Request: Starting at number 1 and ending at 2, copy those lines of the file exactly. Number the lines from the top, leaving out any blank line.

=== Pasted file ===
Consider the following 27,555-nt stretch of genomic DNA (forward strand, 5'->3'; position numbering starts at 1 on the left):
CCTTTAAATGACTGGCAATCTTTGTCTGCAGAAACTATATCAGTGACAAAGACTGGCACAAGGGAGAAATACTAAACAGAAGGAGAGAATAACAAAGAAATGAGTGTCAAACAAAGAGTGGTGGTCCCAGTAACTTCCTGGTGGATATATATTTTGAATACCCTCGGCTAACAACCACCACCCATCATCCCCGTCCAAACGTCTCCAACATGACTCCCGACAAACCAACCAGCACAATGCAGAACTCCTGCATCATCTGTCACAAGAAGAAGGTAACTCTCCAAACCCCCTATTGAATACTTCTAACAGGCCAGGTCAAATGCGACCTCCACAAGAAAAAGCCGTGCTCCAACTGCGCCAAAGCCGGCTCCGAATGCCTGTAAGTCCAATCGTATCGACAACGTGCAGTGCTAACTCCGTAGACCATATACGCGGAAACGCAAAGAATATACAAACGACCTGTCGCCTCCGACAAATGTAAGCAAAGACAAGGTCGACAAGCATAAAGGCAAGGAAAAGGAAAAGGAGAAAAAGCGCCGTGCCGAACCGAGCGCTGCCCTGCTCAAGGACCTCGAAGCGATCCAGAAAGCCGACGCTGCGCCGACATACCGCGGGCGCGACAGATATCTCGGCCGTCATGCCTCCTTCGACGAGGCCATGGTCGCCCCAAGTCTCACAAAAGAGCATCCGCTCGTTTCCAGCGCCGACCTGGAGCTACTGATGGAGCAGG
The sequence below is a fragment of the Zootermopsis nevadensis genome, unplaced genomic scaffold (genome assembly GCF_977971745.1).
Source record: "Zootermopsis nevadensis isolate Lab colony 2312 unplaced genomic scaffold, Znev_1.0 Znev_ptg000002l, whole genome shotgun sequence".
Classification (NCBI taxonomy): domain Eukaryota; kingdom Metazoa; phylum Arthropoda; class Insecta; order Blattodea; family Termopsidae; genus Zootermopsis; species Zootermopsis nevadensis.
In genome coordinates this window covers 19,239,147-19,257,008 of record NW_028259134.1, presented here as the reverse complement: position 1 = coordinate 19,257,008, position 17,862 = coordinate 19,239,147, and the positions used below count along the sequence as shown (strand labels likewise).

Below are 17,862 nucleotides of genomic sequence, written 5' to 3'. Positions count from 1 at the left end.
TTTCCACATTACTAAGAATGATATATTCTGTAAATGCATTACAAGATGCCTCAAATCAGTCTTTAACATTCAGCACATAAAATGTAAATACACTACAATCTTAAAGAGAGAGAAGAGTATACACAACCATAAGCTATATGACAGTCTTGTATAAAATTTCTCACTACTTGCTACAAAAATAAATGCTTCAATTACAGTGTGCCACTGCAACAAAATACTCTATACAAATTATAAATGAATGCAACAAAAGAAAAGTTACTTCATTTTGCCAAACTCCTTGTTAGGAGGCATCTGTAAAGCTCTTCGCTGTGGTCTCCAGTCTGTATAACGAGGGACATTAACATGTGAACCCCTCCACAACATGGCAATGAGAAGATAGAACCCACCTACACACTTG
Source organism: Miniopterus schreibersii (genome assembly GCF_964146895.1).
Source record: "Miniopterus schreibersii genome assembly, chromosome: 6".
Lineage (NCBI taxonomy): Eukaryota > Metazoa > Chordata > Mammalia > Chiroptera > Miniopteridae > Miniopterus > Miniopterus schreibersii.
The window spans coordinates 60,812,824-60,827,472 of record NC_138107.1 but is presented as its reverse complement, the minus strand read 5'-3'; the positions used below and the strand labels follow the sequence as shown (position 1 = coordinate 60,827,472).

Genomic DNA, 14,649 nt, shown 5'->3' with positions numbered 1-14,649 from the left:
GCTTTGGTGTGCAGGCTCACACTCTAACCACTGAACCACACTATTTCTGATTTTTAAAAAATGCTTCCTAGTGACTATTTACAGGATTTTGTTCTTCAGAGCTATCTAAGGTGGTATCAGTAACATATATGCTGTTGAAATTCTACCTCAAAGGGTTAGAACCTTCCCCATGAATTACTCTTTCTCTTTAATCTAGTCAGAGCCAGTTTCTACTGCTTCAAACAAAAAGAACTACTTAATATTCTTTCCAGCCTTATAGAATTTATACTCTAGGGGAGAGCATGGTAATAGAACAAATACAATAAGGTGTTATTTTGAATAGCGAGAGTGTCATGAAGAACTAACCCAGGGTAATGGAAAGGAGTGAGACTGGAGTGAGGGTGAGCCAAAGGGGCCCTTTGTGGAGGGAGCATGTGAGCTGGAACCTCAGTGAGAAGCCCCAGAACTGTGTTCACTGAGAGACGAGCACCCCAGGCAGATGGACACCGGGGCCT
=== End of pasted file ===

Consider the following 27,555-nt stretch of genomic DNA (forward strand, 5'->3'; position numbering starts at 1 on the left):
CCTTTAAATGACTGGCAATCTTTGTCTGCAGAAACTATATCAGTGACAAAGACTGGCACAAGGGAGAAATACTAAACAGAAGGAGAGAATAACAAAGAAATGAGTGTCAAACAAAGAGTGGTGGTCCCAGTAACTTCCTGGTGGATATATATTTTGAATACCCTCGGCTAACAACCACCACCCATCATCCCCGTCCAAACGTCTCCAACATGACTCCCGACAAACCAACCAGCACAATGCAGAACTCCTGCATCATCTGTCACAAGAAGAAGGTAACTCTCCAAACCCCCTATTGAATACTTCTAACAGGCCAGGTCAAATGCGACCTCCACAAGAAAAAGCCGTGCTCCAACTGCGCCAAAGCCGGCTCCGAATGCCTGTAAGTCCAATCGTATCGACAACGTGCAGTGCTAACTCCGTAGACCATATACGCGGAAACGCAAAGAATATACAAACGACCTGTCGCCTCCGACAAATGTAAGCAAAGACAAGGTCGACAAGCATAAAGGCAAGGAAAAGGAAAAGGAGAAAAAGCGCCGTGCCGAACCGAGCGCTGCCCTGCTCAAGGACCTCGAAGCGATCCAGAAAGCCGACGCTGCGCCGACATACCGCGGGCGCGACAGATATCTCGGCCGTCATGCCTCCTTCGACGAGGCCATGGTCGCCCCAAGTCTCACAAAAGAGCATCCGCTCGTTTCCAGCGCCGACCTGGAGCTACTGATGGAGCAGG